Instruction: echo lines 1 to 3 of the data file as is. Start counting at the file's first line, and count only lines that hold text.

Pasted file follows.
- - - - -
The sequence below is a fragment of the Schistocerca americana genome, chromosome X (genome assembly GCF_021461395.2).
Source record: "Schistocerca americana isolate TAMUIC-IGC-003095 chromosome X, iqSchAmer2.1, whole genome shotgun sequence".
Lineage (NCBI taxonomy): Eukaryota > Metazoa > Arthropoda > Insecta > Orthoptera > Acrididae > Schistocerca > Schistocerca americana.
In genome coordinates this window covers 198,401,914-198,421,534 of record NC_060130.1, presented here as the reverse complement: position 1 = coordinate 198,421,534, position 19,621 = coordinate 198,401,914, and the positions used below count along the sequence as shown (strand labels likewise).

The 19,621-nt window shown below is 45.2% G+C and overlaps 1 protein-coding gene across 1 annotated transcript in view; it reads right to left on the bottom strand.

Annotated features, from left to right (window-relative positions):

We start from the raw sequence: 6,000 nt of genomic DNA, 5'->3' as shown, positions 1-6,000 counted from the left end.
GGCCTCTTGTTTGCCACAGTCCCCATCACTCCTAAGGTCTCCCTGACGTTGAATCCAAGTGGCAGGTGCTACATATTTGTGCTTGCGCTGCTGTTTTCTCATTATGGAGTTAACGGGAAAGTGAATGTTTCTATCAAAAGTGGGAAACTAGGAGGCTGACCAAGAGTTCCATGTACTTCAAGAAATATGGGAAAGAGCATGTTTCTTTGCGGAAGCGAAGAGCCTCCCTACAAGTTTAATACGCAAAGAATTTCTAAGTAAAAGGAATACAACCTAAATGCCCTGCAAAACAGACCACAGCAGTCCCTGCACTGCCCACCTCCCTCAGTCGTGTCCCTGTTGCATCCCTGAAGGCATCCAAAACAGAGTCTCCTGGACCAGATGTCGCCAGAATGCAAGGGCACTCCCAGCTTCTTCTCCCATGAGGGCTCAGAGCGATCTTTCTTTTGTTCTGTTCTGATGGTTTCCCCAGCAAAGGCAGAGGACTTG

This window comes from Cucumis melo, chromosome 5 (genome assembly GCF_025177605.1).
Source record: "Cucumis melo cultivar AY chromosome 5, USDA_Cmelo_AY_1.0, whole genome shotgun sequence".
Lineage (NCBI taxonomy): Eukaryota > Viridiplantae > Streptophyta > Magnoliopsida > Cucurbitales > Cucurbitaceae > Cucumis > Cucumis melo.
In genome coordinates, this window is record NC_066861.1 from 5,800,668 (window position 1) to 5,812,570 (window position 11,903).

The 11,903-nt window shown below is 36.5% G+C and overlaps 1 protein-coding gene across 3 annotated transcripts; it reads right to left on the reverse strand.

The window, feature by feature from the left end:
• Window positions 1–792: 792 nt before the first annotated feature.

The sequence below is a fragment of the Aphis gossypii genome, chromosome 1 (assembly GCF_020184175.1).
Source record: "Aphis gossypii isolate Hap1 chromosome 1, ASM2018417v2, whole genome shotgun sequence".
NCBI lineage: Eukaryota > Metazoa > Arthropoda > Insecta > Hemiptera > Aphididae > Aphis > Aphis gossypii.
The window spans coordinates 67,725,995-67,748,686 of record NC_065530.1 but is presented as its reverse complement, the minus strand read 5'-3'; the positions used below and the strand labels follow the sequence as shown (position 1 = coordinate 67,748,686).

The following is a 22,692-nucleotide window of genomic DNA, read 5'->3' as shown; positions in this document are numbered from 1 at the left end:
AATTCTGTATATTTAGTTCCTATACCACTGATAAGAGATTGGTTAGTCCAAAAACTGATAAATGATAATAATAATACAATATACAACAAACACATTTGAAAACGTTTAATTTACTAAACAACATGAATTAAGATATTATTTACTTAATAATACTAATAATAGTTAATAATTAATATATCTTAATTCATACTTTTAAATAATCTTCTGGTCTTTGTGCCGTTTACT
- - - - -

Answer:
The sequence below is a fragment of the Schistocerca americana genome, chromosome X (genome assembly GCF_021461395.2).
Source record: "Schistocerca americana isolate TAMUIC-IGC-003095 chromosome X, iqSchAmer2.1, whole genome shotgun sequence".
Lineage (NCBI taxonomy): Eukaryota > Metazoa > Arthropoda > Insecta > Orthoptera > Acrididae > Schistocerca > Schistocerca americana.